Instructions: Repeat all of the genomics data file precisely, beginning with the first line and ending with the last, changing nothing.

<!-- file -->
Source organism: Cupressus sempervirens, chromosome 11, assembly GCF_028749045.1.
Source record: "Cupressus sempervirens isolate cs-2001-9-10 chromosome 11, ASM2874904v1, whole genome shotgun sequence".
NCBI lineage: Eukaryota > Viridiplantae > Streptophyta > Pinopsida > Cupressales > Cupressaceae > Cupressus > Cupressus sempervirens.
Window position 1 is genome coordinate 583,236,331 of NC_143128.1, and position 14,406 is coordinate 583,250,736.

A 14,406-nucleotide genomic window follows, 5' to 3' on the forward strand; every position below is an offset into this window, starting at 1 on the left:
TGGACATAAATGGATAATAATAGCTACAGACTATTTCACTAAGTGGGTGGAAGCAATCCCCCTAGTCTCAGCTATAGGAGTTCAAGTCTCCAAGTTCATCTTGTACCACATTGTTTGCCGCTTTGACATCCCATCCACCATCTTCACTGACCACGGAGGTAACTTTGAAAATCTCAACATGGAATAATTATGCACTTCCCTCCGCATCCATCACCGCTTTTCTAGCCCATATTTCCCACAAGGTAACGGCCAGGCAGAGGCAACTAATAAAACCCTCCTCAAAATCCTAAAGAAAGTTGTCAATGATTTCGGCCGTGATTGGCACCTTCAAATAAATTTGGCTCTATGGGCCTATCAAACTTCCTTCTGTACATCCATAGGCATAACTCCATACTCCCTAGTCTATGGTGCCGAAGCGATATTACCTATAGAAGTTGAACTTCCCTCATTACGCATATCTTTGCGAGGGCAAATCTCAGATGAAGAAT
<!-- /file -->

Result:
Source organism: Cupressus sempervirens, chromosome 11, assembly GCF_028749045.1.
Source record: "Cupressus sempervirens isolate cs-2001-9-10 chromosome 11, ASM2874904v1, whole genome shotgun sequence".
NCBI lineage: Eukaryota > Viridiplantae > Streptophyta > Pinopsida > Cupressales > Cupressaceae > Cupressus > Cupressus sempervirens.
Window position 1 is genome coordinate 583,236,331 of NC_143128.1, and position 14,406 is coordinate 583,250,736.

A 14,406-nucleotide genomic window follows, 5' to 3' on the forward strand; every position below is an offset into this window, starting at 1 on the left:
TGGACATAAATGGATAATAATAGCTACAGACTATTTCACTAAGTGGGTGGAAGCAATCCCCCTAGTCTCAGCTATAGGAGTTCAAGTCTCCAAGTTCATCTTGTACCACATTGTTTGCCGCTTTGACATCCCATCCACCATCTTCACTGACCACGGAGGTAACTTTGAAAATCTCAACATGGAATAATTATGCACTTCCCTCCGCATCCATCACCGCTTTTCTAGCCCATATTTCCCACAAGGTAACGGCCAGGCAGAGGCAACTAATAAAACCCTCCTCAAAATCCTAAAGAAAGTTGTCAATGATTTCGGCCGTGATTGGCACCTTCAAATAAATTTGGCTCTATGGGCCTATCAAACTTCCTTCTGTACATCCATAGGCATAACTCCATACTCCCTAGTCTATGGTGCCGAAGCGATATTACCTATAGAAGTTGAACTTCCCTCATTACGCATATCTTTGCGAGGGCAAATCTCAGATGAAGAAT